Chufa key facts
Botanical name – Cyperus esculentus
Common name – chufa
Family – Cyperaceae
Type – perennial
Height – 12 to 16 inches (30 to 40cm)
Planting distance – 16 inches (40cm)
Exposure – full sun
Soil – light, lots of humus, soft
Planting – beginning of spring
Harvest – beginning of fall
Though it looks like a simple grass, chufa is a perennial plant that belongs to the same family as that of papyrus. And its tubers are edible! These small roots taste somewhat like almonds, and their texture is a bit like that of coconut. Definitely original and very easy to grow, this vegetable deserves a space in your vegetable patch.
Even though growing it is easy, it does need a little care if you want a sizeable harvest. First of all, find a spot in full sun, because it loves heat. Before planting, you’ll need to get the soil ready.
Preparing the soil
Chufa loves light, soft soil that’s humus-rich. To bring these conditions together, follow these steps in the fall of the year before planting:
- Spread a heap of organic amendments such as soil mix, compost, or well-decomposed manure. If you feel your soil is on the heavy side, do go ahead and add sand.
- Work the soil quite deep, using a spading fork or a grelinette. It’s better to use these than to simply turn the soil over with a spade: do so destroys soil structure and kills underground animals.
- Level the soil, and let winter do all the legwork of breaking up clumps.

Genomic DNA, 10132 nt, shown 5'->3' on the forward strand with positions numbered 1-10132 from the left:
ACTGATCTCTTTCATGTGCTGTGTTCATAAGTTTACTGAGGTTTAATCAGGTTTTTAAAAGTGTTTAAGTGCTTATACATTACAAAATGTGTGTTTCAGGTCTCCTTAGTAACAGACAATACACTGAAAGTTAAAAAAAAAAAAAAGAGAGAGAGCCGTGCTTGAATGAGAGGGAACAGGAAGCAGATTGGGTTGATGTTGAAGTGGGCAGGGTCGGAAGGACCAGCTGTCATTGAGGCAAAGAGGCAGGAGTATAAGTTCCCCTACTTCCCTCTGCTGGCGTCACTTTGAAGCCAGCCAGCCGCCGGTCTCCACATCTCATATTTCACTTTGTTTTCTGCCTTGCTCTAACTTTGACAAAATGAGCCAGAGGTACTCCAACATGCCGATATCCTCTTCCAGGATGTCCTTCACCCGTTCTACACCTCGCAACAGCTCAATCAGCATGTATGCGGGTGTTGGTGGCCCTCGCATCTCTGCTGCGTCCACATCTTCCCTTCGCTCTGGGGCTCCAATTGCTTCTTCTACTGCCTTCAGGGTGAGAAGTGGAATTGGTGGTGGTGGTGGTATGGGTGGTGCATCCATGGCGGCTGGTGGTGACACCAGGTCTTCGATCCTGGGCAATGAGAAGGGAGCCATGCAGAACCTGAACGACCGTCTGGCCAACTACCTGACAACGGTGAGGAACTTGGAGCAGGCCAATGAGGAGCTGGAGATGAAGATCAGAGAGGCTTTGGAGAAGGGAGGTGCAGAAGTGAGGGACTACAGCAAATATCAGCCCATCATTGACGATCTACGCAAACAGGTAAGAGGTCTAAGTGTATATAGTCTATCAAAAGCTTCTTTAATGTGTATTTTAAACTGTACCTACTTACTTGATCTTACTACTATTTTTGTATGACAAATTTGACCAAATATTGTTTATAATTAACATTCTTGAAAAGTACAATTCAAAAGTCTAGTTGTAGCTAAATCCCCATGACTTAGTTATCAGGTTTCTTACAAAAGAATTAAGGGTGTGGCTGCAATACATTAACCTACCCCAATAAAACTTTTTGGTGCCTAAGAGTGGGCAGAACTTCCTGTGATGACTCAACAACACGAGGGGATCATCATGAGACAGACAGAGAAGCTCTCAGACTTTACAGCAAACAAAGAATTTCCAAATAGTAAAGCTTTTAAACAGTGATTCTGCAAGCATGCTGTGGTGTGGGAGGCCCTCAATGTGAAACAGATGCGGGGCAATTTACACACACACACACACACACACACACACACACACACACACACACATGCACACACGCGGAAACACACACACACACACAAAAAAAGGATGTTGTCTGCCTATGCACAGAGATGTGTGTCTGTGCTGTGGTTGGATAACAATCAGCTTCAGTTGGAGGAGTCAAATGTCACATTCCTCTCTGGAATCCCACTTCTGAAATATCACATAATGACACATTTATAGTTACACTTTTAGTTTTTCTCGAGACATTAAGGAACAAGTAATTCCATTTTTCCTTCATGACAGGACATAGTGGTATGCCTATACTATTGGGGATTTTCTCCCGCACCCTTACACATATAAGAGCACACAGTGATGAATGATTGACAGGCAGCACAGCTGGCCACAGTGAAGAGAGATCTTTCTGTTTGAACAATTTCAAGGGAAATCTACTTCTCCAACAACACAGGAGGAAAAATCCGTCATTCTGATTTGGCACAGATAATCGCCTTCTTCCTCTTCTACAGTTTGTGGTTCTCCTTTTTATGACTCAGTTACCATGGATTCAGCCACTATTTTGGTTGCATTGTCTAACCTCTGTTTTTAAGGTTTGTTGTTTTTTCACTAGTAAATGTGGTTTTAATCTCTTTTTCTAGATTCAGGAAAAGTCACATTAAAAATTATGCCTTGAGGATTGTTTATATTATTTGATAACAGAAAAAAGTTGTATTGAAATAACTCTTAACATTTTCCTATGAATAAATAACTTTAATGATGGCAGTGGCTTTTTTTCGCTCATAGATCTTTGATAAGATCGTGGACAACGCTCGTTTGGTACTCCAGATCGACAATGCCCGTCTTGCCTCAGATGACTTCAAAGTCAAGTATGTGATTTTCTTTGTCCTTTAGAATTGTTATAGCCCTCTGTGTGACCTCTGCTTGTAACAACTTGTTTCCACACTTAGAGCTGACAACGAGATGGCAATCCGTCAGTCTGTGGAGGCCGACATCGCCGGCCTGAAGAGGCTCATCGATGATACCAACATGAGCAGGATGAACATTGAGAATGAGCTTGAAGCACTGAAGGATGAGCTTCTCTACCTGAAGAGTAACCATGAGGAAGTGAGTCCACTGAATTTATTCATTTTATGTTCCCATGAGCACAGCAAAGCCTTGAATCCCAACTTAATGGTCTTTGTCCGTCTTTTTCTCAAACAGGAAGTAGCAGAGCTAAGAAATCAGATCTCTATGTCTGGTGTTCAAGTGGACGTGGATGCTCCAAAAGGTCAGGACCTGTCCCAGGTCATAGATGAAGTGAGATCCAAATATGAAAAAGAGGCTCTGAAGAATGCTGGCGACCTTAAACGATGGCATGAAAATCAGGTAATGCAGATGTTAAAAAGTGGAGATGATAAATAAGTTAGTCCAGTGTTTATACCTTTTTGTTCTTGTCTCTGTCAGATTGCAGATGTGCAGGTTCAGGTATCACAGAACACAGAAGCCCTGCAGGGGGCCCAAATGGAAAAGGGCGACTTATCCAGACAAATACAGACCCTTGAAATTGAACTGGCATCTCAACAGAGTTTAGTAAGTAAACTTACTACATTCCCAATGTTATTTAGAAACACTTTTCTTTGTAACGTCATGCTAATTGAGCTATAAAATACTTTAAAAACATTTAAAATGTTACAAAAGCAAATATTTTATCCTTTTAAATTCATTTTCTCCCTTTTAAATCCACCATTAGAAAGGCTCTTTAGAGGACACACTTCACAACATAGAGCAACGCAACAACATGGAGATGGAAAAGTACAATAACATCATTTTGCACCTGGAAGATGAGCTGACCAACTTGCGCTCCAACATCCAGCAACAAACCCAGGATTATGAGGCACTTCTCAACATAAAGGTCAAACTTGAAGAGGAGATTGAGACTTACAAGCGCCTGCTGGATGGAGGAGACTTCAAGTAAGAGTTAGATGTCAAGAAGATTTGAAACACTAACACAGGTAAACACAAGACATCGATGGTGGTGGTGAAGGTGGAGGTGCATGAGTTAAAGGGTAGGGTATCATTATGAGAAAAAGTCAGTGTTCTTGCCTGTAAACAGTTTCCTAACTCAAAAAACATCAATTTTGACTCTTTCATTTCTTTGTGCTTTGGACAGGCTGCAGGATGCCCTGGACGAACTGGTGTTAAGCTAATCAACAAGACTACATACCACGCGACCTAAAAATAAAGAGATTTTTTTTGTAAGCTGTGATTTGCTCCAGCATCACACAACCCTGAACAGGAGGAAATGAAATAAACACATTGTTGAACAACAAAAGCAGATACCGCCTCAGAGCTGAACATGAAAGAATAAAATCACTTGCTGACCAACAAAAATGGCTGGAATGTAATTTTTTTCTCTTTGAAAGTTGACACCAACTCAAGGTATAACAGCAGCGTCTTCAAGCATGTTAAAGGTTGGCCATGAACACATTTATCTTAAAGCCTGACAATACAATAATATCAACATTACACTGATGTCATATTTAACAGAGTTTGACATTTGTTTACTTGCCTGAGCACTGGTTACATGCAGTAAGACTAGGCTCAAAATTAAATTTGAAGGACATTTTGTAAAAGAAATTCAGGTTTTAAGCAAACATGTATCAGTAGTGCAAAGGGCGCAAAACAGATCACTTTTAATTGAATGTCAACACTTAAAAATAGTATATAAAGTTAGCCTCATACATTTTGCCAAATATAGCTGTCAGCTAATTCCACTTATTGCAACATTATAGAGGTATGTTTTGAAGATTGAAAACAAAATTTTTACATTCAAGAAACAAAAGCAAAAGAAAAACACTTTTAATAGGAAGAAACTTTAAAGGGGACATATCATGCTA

- In spring, just before planting, you can rework the planting bed a bit, with a cultivator for instance.
First step is to soak the dehydrated tubers in water for 6 to 8 hours, no more. If any longer, they’ll start to ferment.
- In mild-weather regions (no freezing in winter), go ahead and plant the tubers in the ground directly in April.
In other regions, it’s best to start growing chufa at the same date, but indoors.
- To do so, just place each tuber in a nursery pot filled with a blend of soil mix and sand.
- Place the pots in a greenhouse or on a windowsill indoors.
- When the plants have sprouted and seem vigorous, and that it won’t freeze anymore (usually around end of May), go ahead and transplant them to the ground.
To give them space to grow, space them well, about 16 inches to all sides (40 cm).
Growing and care
Chufa doesn’t require any specific care after planting. Indeed, it can cope with extended drought. Nonetheless, to increase productivity, you can water each plant on a regular basis, but only use a little bit of water.
Diseases and pests on chufa:
Though diseases seem to have no impact on its growth, it isn’t the case for rodents. These might create problems for you at the end of the season, when they attack grown tubers.
Harvest and keeping
Starting in October and November, after the foliage has dried out, the time has come to harvest.
- For that, get your spading fork ready and pull out the clumps.
- Sift out the soil and pick out each small tuber.
- After that, dry them in the sun for a few days, and store them in small burlap pouches for them to keep in the dark until the following spring.
If ever you have any left over at the end of winter, use the tubers to start a new crop!
Cooking with chufa
How do you eat chufa? Chufa roots can be prepared in many ways:
- cleaned and eaten raw as a finger food;
- roasted and salted for a tasty appetizer;
- crushed and milled to replace flour or powdered almonds;
- and even as a drink: in Spain, it’s the main ingredient for horchata de chufa.
CC BY 4.0: Christian Berg, Jeffrey Lee, Daniel Patterson
CC BY 2.0: Herbolario Allium
Pixabay: Luis Fernando Talavera
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